How to Add a Stream to a Backyard Pond

Overview

Whether you need to create a dry stream bed to carry away storm overflow and improve drainage, or whether you want to create a series of ponds and catch basins for a fish hatchery, you may need to add a stream to an existing backyard pond. Streams require space and can involve a lot of digging, which will require you to rent or borrow a backhoe or trencher. Careful planning will ensure that your stream will add value to your backyard pond without causing water damage to your property or neighboring properties.

Step 1

Walk around your pond. Check the water level from several angles, on different days, in various weather conditions. Include measurements taken on at least two rainy days. This will help you determine when and where your pond may overflow, if it is not doing so already.

Step 2

Decide where you want to direct the overflow, if you do not like its current path. Work with the natural contours of your yard to ensure that you direct your stream's flow away from your foundation, any buildings and any neighboring properties.

Step 3

Lay a rope along both sides of your chosen stream bed, to mark where you want to dig. Adjust the width, depth and degree of all the curves you want to include in your stream bed. Your stream depth and straightness will control the speed of water flow away from your pond. According to Professor Stephen A. Nelson of Tulane University, "Straight stream channels are rare. Velocity is highest in the zone overlying the deepest part of the stream."

Step 4

Call 811 before you dig, in order to find out where any underground utility lines might be. Wait for the utility companies to mark the depth, direction and position of their lines. Do not dig where underground utilities could be disrupted.

Step 5

Use a backhoe or trencher to dig your watercourse to the desired depth. Begin 3 feet from your pond. Bank the dirt to decrease the amount of digging you need. Shore your trench as needed, per OSHA rules. Any trench 5 feet or deeper requires a protective system to prevent collapse.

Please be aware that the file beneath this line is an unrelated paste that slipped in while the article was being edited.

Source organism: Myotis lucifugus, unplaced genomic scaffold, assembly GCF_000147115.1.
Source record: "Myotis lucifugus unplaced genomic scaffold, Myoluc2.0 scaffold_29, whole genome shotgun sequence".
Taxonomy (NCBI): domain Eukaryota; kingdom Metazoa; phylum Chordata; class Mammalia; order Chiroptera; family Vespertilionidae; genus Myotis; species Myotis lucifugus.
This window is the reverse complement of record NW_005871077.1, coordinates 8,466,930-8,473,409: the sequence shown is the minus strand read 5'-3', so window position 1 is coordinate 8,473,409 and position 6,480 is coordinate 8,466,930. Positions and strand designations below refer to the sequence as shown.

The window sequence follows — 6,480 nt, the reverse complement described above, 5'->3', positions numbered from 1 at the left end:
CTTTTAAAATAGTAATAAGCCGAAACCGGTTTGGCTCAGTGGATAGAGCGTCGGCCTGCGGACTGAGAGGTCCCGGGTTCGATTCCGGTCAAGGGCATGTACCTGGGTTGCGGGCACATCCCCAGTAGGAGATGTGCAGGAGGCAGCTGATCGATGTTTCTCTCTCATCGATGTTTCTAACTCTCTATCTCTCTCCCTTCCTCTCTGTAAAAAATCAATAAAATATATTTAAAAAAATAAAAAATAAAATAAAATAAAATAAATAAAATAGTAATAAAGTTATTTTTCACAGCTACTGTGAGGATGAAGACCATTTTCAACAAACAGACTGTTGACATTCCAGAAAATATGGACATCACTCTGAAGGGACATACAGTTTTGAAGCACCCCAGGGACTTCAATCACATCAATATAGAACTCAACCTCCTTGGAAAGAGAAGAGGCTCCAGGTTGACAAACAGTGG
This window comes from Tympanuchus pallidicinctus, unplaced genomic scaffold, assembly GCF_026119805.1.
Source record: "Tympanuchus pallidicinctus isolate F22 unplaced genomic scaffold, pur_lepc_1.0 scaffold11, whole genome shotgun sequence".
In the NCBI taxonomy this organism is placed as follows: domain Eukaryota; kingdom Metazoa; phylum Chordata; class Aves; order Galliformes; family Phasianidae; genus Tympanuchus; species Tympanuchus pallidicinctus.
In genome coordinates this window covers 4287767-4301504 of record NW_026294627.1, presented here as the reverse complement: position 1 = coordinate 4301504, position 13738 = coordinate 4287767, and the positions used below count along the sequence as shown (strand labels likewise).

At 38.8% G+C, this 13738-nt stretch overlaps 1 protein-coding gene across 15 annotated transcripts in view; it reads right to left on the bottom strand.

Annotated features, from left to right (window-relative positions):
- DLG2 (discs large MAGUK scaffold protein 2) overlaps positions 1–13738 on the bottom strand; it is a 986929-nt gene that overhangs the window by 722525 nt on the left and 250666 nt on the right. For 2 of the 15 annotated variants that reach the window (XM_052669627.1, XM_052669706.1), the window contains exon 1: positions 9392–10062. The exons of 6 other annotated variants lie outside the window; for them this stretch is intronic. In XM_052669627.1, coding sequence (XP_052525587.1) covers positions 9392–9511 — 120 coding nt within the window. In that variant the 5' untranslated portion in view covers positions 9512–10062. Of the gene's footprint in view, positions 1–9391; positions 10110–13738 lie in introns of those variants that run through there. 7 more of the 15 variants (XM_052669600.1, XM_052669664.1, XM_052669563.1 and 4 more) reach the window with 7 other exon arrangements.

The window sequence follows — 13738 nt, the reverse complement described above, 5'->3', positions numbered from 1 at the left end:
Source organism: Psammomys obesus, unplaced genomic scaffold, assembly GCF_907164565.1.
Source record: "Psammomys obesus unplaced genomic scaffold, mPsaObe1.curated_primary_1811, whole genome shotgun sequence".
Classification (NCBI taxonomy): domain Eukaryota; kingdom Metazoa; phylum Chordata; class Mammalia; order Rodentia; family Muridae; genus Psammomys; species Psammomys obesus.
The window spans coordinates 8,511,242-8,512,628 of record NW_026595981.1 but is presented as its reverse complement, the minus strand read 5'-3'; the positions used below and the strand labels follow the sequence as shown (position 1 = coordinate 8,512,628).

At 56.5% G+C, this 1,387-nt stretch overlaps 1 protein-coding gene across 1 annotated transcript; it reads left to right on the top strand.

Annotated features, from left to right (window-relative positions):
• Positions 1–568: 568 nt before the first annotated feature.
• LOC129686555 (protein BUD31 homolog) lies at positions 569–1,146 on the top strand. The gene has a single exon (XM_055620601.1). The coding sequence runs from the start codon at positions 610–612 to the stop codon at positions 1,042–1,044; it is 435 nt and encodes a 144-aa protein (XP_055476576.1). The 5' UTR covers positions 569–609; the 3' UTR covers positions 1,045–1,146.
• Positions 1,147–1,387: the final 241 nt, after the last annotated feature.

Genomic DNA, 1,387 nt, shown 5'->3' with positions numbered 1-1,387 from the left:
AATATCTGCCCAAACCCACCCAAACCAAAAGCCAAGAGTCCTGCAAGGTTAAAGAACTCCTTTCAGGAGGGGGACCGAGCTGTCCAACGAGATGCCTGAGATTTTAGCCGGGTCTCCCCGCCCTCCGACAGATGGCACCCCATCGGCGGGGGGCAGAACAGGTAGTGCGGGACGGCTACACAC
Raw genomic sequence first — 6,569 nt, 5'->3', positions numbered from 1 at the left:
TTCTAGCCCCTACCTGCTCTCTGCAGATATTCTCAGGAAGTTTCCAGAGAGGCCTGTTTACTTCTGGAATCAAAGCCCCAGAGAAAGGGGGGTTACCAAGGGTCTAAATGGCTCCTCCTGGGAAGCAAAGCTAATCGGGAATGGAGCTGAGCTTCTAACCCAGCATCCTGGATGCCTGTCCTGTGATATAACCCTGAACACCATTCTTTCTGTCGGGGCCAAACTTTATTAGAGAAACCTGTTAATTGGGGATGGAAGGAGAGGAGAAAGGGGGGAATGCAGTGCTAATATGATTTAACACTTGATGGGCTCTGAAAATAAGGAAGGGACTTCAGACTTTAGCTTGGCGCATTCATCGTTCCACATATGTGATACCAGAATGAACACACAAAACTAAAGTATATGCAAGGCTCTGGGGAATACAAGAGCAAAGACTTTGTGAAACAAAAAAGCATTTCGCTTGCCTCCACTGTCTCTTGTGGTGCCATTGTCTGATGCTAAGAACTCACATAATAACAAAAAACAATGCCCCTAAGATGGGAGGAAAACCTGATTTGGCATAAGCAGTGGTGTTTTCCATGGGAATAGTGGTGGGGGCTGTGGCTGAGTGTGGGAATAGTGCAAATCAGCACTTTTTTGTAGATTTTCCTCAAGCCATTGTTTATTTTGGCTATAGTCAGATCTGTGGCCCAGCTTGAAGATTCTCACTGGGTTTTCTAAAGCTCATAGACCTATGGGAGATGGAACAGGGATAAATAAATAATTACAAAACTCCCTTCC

Step 6

Pour a 3- to 6 -inch layer of sand in your stream bed. Use a reversible plate soil compactor to ensure that loose sand and soil are compacted before you fill your stream bed with water for the first time. Loose sand and soil can be washed into storm drains and enter local waterways, causing eutrophication and leading to water pollution from stormwater runoff.

Step 7

Cover the base of the entire watercourse with a 6- to 12-inch layer of large, sharp-sided river gravel. Fill the remaining depth of your watercourse with small and medium sharp-sided rocks to within a foot of ground level.

Step 8

Break through the remaining 3 feet between the end of your watercourse and your pond. Install a fish fence and a working, gated dam at the head of your stream bed if you do not want breeding-age fish to leave your pond. Create a second, third or other subsequent lower ponds or catch basins to hold younger fish and fingerlings. Open your dam when rains are expected to exceed your upper pond's capacity.

Tips and Warnings

  • Do not dig without verifying the position of utility lines. Use excavating safety equipment as required. Block and support all heavy equipment, keeping machinery away from the edge of the excavation.

Things You'll Need

  • Backhoe
  • Trencher
  • Sand
  • River gravel
  • Medium to large rocks
  • 3 to 4 flat, slightly dished rocks in graduating sizes
  • Shovel
  • Rope
  • Spirit level
  • 2 x 4 stock lumber

References

  • Stephen A. Nelson; Tulane University; lecture notes: When Good Streams Turn Bad
  • OSHA Quick Card: Trench Safety

Who Can Help

  • Know What's Below: Call Before You Dig
  • Backhoe Safety
  • Soil Compaction Handbook
Keywords: add stream to backyard pond, excavation safety, water features

About this Author

Jane Smith has provided educational support, served people with multiple challenges, managed up to nine employees and 86 independent contractors at a time, rescued animals, designed and repaired household items and completed a three-year metalworking apprenticeship. Smith's book, "Giving Him the Blues," was published in 2008. Smith received a Bachelor of Science in education from Kent State University in 1995.